|Impact of colonial rule on Indian society||Social background of Indian nationalism. Modernization of Indian tradition. Protests and movements during the colonial period. Social reforms.|
|Social Structure||Rural and Agrarian Social Structure||The idea of Indian village and village studies. Agrarian social structure – evolution of land tenure system, land reforms|
|Caste System||Perspectives on the study of caste systems: GS Ghurye, M N Srinivas, Louis Dumont, Andre Beteille. Features of caste system. Untouchability – forms and perspectives.|
|Tribal communities in India||Definitional problems. Geographical spread. Colonial policies and tribes. Issues of integration and autonomy.|
|Social Classes in India||Agrarian class structure. Industrial class structure. Middle classes in India|
|Systems of Kinship in India||Lineage and descent in India. Types of kinship systems. Family and marriage in India. Household dimensions of the family.|
|Religion and Society||Religious communities in India. Problems of religious minorities. Patriarchy, entitlements and sexual division of labor|
|Social Changes in India||Visions of Social Change in India||Idea of development planning and mixed economy. Constitution, law and social change. Education and social change.|
|Rural and Agrarian transformation in India||Programmes of rural development, Community Development Programme, cooperatives, poverty alleviation schemes. Green revolution and social change. Changing modes of production in Indian agriculture . Problems of rural labour, bondage, migration.|
|Industrialization and Urbanisation in India||Evolution of modern industry in India. Growth of urban settlements in India. Working-class: structure, growth, class mobilization. Informal sector, child labour. Slums and deprivation in urban areas.|
|Politics and Society||Nation, democracy and citizenship. Political parties, pressure groups, social and political elite. Regionalism and decentralization of power. Secularization|
|Social Movements in Modern India||Peasants and farmers movements. Women’s movement. Backward classes & Dalit movement. Environmental movements. Ethnicity and Identity movements.|
|Population Dynamics||Population size, growth, composition and distribution. Components of population growth: birth, death, migration. Population policy and family planning. Emerging issues: ageing, sex ratios, child and infant mortality, reproductive health.|
|Challenges of Social Transformation||Crisis of development: displacement, environmental problems and sustainability. Poverty, deprivation and inequalities. Violence against women. Caste conflicts. Ethnic conflicts, communalism, religious revivalism. Illiteracy and disparities in education.|
General Framework for Sociology Optional Answer
- For crafting a solid answer, both substance and structure are necessary. Always make an effort to convey your views in a well-structured manner, with an introduction, body, and conclusion.
- Concentrate on the question’s keywords and answer all of the portions.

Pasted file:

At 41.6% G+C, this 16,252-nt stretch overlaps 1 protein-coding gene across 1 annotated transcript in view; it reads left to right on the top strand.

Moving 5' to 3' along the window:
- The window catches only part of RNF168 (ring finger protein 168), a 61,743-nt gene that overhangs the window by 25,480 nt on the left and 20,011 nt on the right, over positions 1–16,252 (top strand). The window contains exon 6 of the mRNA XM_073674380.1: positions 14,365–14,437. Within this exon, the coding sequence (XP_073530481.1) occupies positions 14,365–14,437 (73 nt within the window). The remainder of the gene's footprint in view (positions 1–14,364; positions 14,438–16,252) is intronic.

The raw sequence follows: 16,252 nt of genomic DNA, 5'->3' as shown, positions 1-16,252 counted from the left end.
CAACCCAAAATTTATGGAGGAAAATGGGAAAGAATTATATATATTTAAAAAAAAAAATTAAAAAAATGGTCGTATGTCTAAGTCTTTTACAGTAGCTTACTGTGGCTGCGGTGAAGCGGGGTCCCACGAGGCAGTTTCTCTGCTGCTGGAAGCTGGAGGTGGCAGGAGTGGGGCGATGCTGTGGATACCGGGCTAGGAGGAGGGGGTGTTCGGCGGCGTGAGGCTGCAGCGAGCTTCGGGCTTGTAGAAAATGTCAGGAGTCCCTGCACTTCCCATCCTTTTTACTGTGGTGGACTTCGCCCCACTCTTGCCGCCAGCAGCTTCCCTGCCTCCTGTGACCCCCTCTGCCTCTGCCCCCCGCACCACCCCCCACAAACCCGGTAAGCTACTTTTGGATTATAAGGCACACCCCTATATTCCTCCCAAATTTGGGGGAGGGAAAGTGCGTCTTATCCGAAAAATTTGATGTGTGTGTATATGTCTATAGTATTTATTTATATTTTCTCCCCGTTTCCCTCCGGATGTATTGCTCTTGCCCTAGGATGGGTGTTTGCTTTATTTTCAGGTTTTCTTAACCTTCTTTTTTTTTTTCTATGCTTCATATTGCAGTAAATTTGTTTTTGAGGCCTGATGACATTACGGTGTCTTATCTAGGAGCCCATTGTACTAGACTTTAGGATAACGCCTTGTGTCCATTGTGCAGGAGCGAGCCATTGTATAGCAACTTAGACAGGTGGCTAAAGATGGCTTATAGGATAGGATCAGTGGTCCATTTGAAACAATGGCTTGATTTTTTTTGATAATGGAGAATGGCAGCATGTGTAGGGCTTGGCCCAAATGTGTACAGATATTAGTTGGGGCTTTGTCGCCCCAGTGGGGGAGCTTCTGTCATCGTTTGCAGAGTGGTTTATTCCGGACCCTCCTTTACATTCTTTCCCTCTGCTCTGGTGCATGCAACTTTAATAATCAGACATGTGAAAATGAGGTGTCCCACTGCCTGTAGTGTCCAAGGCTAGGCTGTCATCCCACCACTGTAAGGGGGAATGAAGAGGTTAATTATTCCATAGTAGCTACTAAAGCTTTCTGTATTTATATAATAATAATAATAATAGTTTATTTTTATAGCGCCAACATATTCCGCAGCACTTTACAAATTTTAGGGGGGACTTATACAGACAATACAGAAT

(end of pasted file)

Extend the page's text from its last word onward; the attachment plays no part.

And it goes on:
- Always strive to write a well-balanced response. For example, if you are required to critically investigate a certain subject, you must also quickly discuss the relevance of that particular item.
- The solution should be multi-faceted in character. To do so, make an effort to create connections between the syllabus’s numerous subtopics.
- Wherever feasible, include the opinions and assertions of diverse intellectuals and social researchers, but don’t go overboard.
- To improve the quality of your responses, you can use diverse statistics, highlights from government papers, indexes, case studies, and so on.
- A candidate’s ability to incorporate current events into Sociology responses reflects his or her in-depth knowledge of the topic. This also adds some individuality to one’s responses.
- You can also draw diagrams and tables wherever possible.
Structures for Sociology Answer: –
- Introduction: There are several definitions for deviance; Durkheim and Merton both have their own, or you can use a general definition; if a thinker is referenced in the question, apply his or her definition.
- Explain the notion: Mention the thinker and elaborate the concept (Durkheim’s Functional view, Merton’s conceptions for Deviance, Marxists, Labelling theory, if time/space allows).
- If any come to mind, give an example that is relevant to current events: (you might talk about how black people are frequently labelled as deviants and how this relates to the George Floyd event)
- Positive Criticism- Why the concept makes sense (Durkheim – deviance is higher during economic uncertainty, such as the COVID situation, Marxists – deviance is any behaviour against the ruling class (major scandals like Volkswagen and Enron get off lightly while smaller ones don’t), Labelling – most poor, marginal communities are over-represented in prisons).
- Why Does Negative Criticism Make Sense? Use the Marxist standpoint to attack Durkheim’s functional view. Use the phenomenological view to criticise Merton’s viewpoint. He doesn’t explain why just certain people become deviant, or how deviant behaviour is defined in the first place.